Synchronization Rights- A synchronization license (known in the industry as a “synch license” cause that sounds much cooler) is required any time a song accompanies a visual image. Motion picture and television companies and advertising agencies pay for the right to use songs in their movie soundtrack, show or commercial. The amount of money for a synch license varies widely. Record companies usually demand a free license to use a song in a video while a feature song for a movie soundtrack from an established artist can exceed $100,000. Each license will generate a different fee, as there is no set rate in the Copyright Act for synch licenses. To obtain a synch license, contact the publisher or copyright owner. Publisher information can be obtained from ASCAP, BMI, SESAC or the U.S. Copyright Office.

Sampling – Sampling occurs when a portion of a prior recording is incorporated into a new composition. When a song is sampled without permission, copyright infringement of both the sound recording (usually owned by the record company) and the song (usually owned by the songwriter or publishing company) has occurred. In order to legally use a sample, you will need to contact both the owner of the sound recording and the copyright owner of the underlying musical work for permission.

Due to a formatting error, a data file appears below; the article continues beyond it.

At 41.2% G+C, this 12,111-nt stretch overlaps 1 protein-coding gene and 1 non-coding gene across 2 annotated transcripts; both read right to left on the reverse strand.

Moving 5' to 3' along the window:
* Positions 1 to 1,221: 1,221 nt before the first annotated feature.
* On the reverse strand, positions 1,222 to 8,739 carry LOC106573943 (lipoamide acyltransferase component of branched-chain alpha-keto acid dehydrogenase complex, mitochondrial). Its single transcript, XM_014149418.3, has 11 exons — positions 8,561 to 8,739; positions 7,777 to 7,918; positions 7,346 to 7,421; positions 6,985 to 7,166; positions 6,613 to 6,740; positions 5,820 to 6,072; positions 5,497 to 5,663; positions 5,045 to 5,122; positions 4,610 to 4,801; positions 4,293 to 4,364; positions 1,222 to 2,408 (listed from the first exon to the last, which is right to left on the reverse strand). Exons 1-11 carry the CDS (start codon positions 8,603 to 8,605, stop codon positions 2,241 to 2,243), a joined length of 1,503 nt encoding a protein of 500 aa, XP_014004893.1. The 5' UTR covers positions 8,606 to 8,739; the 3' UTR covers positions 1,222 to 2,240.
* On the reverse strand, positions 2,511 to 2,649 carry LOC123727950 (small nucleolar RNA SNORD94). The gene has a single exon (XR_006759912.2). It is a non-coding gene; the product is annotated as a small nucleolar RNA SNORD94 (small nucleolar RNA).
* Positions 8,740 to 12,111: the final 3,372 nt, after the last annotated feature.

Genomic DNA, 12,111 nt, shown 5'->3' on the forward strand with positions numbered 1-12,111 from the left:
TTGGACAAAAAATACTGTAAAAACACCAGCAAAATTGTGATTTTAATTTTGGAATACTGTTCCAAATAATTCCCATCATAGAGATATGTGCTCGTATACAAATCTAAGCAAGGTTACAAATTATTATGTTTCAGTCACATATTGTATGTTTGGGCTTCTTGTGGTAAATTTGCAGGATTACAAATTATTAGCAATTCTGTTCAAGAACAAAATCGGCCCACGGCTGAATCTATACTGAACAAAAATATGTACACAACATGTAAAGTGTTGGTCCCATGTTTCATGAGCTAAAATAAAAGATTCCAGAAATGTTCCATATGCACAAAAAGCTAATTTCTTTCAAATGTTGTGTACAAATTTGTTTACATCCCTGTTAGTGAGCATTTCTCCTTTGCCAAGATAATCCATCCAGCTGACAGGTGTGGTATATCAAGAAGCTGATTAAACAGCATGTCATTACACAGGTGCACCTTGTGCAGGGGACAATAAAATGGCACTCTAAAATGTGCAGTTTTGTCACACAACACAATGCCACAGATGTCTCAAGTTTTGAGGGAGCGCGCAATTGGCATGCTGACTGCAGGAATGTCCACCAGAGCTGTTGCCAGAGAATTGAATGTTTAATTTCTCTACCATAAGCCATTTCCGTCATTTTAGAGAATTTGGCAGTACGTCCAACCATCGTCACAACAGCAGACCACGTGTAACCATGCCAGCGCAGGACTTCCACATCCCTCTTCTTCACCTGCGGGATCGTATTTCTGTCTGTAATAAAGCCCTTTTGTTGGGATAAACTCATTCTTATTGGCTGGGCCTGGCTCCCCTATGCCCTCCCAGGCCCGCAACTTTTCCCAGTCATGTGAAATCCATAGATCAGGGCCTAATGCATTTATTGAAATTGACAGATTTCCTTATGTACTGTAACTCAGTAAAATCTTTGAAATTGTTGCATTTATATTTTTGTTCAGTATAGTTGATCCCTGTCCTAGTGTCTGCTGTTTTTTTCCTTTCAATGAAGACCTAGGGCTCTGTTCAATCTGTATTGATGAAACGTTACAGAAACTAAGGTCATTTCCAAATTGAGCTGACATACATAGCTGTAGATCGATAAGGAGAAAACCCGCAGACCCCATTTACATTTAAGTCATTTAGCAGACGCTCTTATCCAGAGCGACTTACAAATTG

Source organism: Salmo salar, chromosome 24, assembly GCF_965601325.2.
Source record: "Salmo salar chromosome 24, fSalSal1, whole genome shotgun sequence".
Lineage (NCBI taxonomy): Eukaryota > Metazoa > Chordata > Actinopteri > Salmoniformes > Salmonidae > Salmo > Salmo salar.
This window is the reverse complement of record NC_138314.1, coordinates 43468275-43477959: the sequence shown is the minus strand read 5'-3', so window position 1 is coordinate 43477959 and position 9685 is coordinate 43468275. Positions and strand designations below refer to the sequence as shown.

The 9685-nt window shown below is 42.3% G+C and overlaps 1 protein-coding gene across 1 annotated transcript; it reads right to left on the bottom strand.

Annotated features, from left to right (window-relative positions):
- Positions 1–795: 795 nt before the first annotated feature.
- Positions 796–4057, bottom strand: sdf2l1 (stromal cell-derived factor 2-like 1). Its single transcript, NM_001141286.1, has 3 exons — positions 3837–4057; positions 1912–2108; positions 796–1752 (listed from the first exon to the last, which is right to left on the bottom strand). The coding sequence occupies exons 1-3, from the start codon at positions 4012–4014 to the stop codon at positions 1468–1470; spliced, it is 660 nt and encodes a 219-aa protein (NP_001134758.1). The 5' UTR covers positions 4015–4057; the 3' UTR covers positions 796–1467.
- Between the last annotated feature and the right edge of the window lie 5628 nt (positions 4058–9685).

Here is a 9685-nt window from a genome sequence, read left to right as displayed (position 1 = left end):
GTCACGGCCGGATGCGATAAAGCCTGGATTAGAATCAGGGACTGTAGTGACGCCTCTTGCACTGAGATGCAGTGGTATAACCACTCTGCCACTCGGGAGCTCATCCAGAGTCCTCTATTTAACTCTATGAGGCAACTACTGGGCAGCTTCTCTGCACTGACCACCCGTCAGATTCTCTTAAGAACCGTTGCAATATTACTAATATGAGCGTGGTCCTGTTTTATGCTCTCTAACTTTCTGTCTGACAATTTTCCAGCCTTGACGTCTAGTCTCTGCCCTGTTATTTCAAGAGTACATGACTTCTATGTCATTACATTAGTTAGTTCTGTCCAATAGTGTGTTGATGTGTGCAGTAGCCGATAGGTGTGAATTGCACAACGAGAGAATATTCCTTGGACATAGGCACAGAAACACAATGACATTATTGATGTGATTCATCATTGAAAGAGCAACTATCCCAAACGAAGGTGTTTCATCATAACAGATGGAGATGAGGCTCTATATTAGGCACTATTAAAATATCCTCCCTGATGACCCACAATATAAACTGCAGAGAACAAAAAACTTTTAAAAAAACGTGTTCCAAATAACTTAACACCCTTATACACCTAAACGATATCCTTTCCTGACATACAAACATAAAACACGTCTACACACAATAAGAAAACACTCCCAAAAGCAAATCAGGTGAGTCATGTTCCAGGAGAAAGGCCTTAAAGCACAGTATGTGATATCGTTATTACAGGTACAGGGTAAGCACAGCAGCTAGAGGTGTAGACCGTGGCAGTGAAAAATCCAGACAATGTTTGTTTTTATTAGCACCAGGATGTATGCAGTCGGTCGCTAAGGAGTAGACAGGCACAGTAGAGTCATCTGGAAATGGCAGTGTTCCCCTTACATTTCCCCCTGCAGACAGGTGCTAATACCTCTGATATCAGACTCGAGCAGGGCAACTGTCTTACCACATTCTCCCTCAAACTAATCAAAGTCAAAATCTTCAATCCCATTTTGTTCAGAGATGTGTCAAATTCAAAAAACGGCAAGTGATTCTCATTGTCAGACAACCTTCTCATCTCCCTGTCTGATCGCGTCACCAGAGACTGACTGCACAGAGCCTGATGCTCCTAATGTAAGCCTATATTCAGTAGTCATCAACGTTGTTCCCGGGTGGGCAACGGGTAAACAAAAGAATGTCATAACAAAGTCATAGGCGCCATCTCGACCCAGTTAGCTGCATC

License fees for sampling vary greatly and depends on how much of the sample you intend to use, the music you intend to sample, and the intended use of the sample in your song. Licenses can be granted for free, for a percentage of the mechanical royalties (i.e., a couple cents for each record pressed), or for a flat fee. As there are no statutory rates for samples, the copyright owner can charge whatever he wants and does not have to let you use his work at all.

Using samples without permission can lead to you paying statutory damages to the copyright owner from $500-$100,000 per infringement, and a court can even make you to recall and destroy all of your infringing albums. Do not rely on the “fair use” doctrine or the myth that you can use a certain number of seconds of someone’s song without penalty. Get permission.

Foreign Rights – Domestic publishers usually enter into foreign licensing or sub-publishing agreements with music publishers that operate outside of the U.S., although U.S. publishers often obtain Canadian rights when they obtain U.S. rights. Unlike in the U.S., most foreign territories have government-owned publishing organizations that collect and administer publishing.